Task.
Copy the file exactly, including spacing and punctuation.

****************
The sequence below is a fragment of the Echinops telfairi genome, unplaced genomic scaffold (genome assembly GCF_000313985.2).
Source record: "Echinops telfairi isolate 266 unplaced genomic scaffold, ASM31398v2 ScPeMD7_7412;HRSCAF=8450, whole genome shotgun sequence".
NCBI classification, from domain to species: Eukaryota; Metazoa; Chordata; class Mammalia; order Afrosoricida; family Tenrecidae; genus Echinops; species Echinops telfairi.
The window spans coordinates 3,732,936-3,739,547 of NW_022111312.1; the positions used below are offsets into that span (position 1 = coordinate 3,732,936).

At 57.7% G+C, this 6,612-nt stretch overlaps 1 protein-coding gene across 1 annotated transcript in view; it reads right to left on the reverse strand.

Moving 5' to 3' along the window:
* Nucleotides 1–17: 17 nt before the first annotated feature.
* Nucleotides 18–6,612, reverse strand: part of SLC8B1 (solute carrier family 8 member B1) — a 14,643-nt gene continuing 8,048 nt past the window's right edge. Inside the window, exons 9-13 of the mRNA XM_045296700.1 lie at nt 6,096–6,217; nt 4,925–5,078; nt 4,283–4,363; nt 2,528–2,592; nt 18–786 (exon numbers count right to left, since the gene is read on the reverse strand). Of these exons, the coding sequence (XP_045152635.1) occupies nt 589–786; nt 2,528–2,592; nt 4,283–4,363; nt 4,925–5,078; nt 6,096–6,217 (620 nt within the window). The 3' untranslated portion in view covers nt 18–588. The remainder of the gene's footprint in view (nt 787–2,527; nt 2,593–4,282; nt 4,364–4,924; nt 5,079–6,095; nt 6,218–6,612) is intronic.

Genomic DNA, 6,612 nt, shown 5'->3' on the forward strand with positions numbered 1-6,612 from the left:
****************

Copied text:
The sequence below is a fragment of the Echinops telfairi genome, unplaced genomic scaffold (genome assembly GCF_000313985.2).
Source record: "Echinops telfairi isolate 266 unplaced genomic scaffold, ASM31398v2 ScPeMD7_7412;HRSCAF=8450, whole genome shotgun sequence".
NCBI classification, from domain to species: Eukaryota; Metazoa; Chordata; class Mammalia; order Afrosoricida; family Tenrecidae; genus Echinops; species Echinops telfairi.
The window spans coordinates 3,732,936-3,739,547 of NW_022111312.1; the positions used below are offsets into that span (position 1 = coordinate 3,732,936).

At 57.7% G+C, this 6,612-nt stretch overlaps 1 protein-coding gene across 1 annotated transcript in view; it reads right to left on the reverse strand.

Moving 5' to 3' along the window:
* Nucleotides 1–17: 17 nt before the first annotated feature.
* Nucleotides 18–6,612, reverse strand: part of SLC8B1 (solute carrier family 8 member B1) — a 14,643-nt gene continuing 8,048 nt past the window's right edge. Inside the window, exons 9-13 of the mRNA XM_045296700.1 lie at nt 6,096–6,217; nt 4,925–5,078; nt 4,283–4,363; nt 2,528–2,592; nt 18–786 (exon numbers count right to left, since the gene is read on the reverse strand). Of these exons, the coding sequence (XP_045152635.1) occupies nt 589–786; nt 2,528–2,592; nt 4,283–4,363; nt 4,925–5,078; nt 6,096–6,217 (620 nt within the window). The 3' untranslated portion in view covers nt 18–588. The remainder of the gene's footprint in view (nt 787–2,527; nt 2,593–4,282; nt 4,364–4,924; nt 5,079–6,095; nt 6,218–6,612) is intronic.

Genomic DNA, 6,612 nt, shown 5'->3' on the forward strand with positions numbered 1-6,612 from the left: